With so many different applications for welding and grinding, it pays to choose the right helmet for the job
In Australia welding and grinding are responsible for nearly a third of all eye injuries. Aside from the pain and inconvenience caused, that results in thousands of lost hours – as many as 26,000 by some estimates – and more than 500 hospitalisations every year.
For a busy construction or mining business that's a lot of downtime.
As you might expect a lot of these injuries occur when people don't wear protection. In a survey conducted by Monash University in Victoria, as many as half of those injured through welding-related activities and a third of those injured through grinding-related activities reported they didn't wear any eye protection.
But the fact remains that even with protection far too many people are getting injured. Why? Because they're relying on inappropriate or sub-standard equipment or simply not using it properly.
When welding the biggest risk is 'flash' or 'arc eye' – a sort of sunburn to the cornea caused by staring too long at harmful ultra violet rays (like arc light). Extremely painful and potentially debilitating.
When grinding you must be wary of a disc spinning at 7000-odd RPM or flying debris – normally hot shards of metal – which can easily be flicked underneath or through the sides of safety glasses and become embedded in the eye.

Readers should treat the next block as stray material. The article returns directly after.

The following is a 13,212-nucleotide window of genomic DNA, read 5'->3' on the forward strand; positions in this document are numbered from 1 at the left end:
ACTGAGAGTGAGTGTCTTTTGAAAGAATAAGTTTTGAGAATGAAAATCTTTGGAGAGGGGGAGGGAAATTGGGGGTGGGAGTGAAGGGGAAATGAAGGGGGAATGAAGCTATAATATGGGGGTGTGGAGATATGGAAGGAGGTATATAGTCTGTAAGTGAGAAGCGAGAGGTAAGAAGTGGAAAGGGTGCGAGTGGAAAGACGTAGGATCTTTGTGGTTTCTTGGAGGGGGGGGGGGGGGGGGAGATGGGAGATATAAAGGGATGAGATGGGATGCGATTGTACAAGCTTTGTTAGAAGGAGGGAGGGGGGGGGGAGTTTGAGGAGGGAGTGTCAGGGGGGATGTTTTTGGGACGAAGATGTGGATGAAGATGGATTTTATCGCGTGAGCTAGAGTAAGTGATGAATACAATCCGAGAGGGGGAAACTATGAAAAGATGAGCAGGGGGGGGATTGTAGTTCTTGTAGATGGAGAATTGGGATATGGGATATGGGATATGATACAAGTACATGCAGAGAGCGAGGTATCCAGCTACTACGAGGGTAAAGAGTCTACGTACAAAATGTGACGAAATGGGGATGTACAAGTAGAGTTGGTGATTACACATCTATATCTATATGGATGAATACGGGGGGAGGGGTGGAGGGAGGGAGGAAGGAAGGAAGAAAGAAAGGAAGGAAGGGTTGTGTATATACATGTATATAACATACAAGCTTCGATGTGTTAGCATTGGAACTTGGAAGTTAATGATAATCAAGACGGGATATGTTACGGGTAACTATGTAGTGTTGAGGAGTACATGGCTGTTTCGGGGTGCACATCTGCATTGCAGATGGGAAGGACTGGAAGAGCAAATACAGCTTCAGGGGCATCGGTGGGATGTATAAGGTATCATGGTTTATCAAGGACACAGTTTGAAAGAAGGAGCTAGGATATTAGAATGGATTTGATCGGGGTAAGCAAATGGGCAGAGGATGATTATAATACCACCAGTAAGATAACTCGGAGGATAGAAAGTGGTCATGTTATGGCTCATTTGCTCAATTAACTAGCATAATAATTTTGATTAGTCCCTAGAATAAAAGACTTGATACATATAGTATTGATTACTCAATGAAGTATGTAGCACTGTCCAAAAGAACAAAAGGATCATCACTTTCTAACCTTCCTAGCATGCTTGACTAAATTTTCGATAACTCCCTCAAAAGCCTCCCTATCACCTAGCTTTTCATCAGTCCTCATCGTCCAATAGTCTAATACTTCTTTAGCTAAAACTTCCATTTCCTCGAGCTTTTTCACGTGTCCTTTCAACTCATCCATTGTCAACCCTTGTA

So how can you protect yourself when welding or grinding? Put simply, by using the right tools for the job.
It's critical to choose the right equipment and that means wearing a proper, fit-for-purpose welding helmet that not only protects your eyes but also offers full facial and neck protection. This will reduce the impact of arc rays that can cause burning of the skin.
One of the reasons welders get injured is because they remove their protection too early. If you're welding for hours at a time or you're grinding in a hot and cramped environment, it's crucial that you're not itching to rip your helmet off the moment you've finished a weld.
There's certainly no reason why safety and comfort can't go hand in hand, so here's a simple checklist of things to consider…
'Ideal welding helmet' checklist
Look for something that:
- is comfortable and lightweight
- has a good sweatband to keep the sweat out of your eyes
- has a good field of view
- you'd feel happy wearing all day long
- is compliant to Australian Standards
- is auto-darkening and has adjustable shade settings
- has a minimum of two light sensors (more premium helmets have 4 sensors that will respond with greater sensitivity to changes in light)
- has a minimum reaction time of 1/20,000th second
- is made of durable hardwearing material (ideally high impact rated if you are going to use it for grinding as well)
- ideally allows you to change between welding and grinding modes at the single push of a button
- has easily replaceable batteries and possibly even solar assist – to prolong battery life